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» Bike path lines: An idea worth copying

HASSO HERING

A perspective from Oregon’s mid-Willamette Valley

Bike path lines: An idea worth copying

Written April 16th, 2019 by Hasso Hering

On a curve near Colorado Lake Drive, a yellow line down the middle of the Highway 34 Bikeway makes collisions less likely.

Here’s a helpful little detail Albany might want to copy on couple blind curves on the riverside Dave Clark Bike Path: A center line intended to keep cyclists and others from possibly running into each other.

I happened to notice such a line on ODOT’s Bikeway along Highway 34. The painted stripe goes down the middle of the pathway for only the extent of the curve west of Colorado Lake Drive, just in case bikes going in opposite directions meet in that stretch.

On the Albany path, there are two or three sharp corners that might benefit from the same kind of line. Allow me to explain and illustrate:

[youtube video=”6K_wktaHQ6w”]

I hesitate to suggest yet another task for the short-staffed Albany parks department. But if there was a center line through those curves, inviting cyclists, skateboarders, joggers, and anyone else to stay on their side of the path, the chance of a painful collision would likely be less. (hh)



15 responses to “Bike path lines: An idea worth copying”

  1. J. Jacobson says:

    OR…all wheeled-vehicles could be banned from spaces designed for foot traffic.

  2. Carol Davies says:

    WREN has proposed putting signage along the path asking people to use bike bells when negotiating those curves or approaching someone from behind. We’ll follow up on that.

  3. Ray Kopczynski says:

    Nice idea, but it also presumes the bike path has sufficient width to make two lanes. Rare to see that IMO…

  4. billH says:

    If cyclists don’t have to stop for stop signs or signal for turns why would they stay in a bike lane?

  5. Bill Kapaun says:

    It’s just common sense to slow down and stay to the right on a blind corner.
    The lane in the picture has adequate visibility where a stripe isn’t needed.

    As far as following the rules-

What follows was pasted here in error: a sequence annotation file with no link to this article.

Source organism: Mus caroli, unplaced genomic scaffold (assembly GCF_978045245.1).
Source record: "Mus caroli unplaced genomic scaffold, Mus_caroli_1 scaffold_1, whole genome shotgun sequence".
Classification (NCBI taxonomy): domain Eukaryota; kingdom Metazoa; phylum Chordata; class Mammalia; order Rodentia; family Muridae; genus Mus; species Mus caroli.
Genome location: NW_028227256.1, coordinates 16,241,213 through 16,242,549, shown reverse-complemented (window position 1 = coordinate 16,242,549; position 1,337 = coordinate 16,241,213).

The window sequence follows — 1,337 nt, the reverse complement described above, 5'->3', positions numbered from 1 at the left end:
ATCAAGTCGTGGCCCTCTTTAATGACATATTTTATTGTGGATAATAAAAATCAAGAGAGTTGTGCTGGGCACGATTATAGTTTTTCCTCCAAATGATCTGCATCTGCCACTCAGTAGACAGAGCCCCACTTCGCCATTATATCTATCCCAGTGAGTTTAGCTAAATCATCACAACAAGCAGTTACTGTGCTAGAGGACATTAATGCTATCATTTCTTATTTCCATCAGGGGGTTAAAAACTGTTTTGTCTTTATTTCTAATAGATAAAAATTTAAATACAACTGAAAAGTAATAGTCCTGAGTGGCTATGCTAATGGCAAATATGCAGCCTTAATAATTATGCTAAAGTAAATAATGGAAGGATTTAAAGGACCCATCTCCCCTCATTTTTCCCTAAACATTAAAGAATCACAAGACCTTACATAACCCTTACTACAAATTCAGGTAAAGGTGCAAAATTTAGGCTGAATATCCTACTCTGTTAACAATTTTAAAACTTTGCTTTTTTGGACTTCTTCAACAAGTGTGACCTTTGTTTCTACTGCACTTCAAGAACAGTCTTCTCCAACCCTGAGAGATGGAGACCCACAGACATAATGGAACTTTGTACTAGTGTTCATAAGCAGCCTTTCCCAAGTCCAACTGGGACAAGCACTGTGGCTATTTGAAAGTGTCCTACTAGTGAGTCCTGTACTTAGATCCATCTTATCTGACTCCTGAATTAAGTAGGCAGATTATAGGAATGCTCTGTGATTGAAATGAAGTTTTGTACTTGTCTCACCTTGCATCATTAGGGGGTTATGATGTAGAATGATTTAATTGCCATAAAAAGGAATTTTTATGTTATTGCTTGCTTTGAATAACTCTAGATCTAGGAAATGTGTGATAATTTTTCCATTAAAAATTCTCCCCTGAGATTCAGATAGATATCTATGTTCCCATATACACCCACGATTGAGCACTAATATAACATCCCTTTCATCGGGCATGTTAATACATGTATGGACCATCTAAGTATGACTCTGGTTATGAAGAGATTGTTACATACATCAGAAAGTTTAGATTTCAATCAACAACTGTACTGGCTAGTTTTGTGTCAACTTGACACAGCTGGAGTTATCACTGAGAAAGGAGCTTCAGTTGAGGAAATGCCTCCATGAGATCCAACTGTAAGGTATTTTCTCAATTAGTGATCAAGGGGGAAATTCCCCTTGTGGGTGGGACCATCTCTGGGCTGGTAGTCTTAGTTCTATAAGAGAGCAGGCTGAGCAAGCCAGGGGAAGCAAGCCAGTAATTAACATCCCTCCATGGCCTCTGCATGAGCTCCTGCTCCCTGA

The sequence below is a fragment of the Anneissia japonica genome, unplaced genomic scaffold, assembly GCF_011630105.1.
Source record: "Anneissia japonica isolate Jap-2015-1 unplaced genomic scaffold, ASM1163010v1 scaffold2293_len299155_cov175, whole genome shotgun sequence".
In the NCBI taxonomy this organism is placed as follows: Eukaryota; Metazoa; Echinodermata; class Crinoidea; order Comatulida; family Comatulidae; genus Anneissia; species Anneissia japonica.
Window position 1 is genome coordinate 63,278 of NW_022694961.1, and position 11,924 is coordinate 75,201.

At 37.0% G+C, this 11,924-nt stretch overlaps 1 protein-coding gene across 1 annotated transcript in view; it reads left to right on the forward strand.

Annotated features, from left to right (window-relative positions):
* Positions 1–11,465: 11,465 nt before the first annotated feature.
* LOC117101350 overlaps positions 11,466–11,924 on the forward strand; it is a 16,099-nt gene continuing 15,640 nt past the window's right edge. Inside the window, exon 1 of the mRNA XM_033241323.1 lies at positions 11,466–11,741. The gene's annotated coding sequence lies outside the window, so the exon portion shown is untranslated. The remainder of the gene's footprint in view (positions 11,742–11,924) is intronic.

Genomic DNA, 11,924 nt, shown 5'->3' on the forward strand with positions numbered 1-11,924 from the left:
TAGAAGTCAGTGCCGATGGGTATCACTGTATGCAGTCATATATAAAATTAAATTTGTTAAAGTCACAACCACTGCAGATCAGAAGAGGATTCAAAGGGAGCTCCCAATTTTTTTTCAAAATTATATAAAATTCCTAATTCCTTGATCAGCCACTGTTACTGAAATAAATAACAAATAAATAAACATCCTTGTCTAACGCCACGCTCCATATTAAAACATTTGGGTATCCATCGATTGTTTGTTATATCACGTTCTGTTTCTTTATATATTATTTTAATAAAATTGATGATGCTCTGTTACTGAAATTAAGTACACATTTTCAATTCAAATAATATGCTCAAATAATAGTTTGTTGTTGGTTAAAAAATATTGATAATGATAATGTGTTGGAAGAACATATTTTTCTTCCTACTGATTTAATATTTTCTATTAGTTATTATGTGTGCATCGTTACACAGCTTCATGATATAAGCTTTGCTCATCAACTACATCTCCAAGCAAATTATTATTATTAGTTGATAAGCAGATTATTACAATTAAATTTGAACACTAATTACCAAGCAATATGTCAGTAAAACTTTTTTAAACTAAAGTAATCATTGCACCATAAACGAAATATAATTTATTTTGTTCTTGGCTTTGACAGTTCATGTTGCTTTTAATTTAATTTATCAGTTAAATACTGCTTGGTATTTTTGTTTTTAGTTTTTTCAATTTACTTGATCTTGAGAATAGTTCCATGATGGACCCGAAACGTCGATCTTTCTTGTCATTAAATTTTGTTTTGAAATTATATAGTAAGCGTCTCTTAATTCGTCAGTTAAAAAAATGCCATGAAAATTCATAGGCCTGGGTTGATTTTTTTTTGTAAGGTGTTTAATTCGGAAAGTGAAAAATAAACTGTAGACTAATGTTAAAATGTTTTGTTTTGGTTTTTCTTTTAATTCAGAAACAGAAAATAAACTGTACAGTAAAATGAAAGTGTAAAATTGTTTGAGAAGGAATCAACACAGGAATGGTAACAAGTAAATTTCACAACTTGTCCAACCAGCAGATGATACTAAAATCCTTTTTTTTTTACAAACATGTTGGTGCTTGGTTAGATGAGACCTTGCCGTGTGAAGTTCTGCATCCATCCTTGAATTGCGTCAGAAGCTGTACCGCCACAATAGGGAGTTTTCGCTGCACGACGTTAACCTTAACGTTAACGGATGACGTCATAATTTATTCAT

How many “cyclists” are “former drivers” that had the same problem of following the rules with motor vehicles?

  6. Mike Patrick says:

    IDIOTS!

  7. Lundy says:

    Part of the fun of riding a bicycle is freedom from some of the rules you have to follow when driving a motor vehicle.

  8. Melissa Sprecher says:

    This is a multi-use pathway and bicyclists should be allowed to continue to use it however there speed should not exceed that of slightly overtaking a pedestrian or jogger for passing. This pathway should remain available to everyone who wishes to putter bug along and it is expected that users would be distracted by taking in the sights it is not meant to be a high-speed Transit area and one intentional turn in the pathway suggest for people to slow down. This pathway does not require straightening striping or widening maybe a speed limit though 12 miles per hour is to fast have some courtesy and be ready to stop abruptly. Share the path bicyclists do not have the right of way but people should not willfully stand in front of one coming either. I have ridden on this path numerous times and hopefully everyone has always found me respectful and courteous during passing. Let’s keep this area peaceful and a speed limit for those on wheels when people are present or not I believe would be appropriate.

    • Rich Kellum says:

      Melissa,
      I checked with APD and there seems to be no set rules for the Dave Clark Path. I would be in favor of having a determination of who has right of way, some kind of limit on speed around people. I am of two minds here, less rules makes me happier, but safety should prevail, there should be something the police/parks folks can point to when there is an altercation between wheels and feet.

      • Bryan says: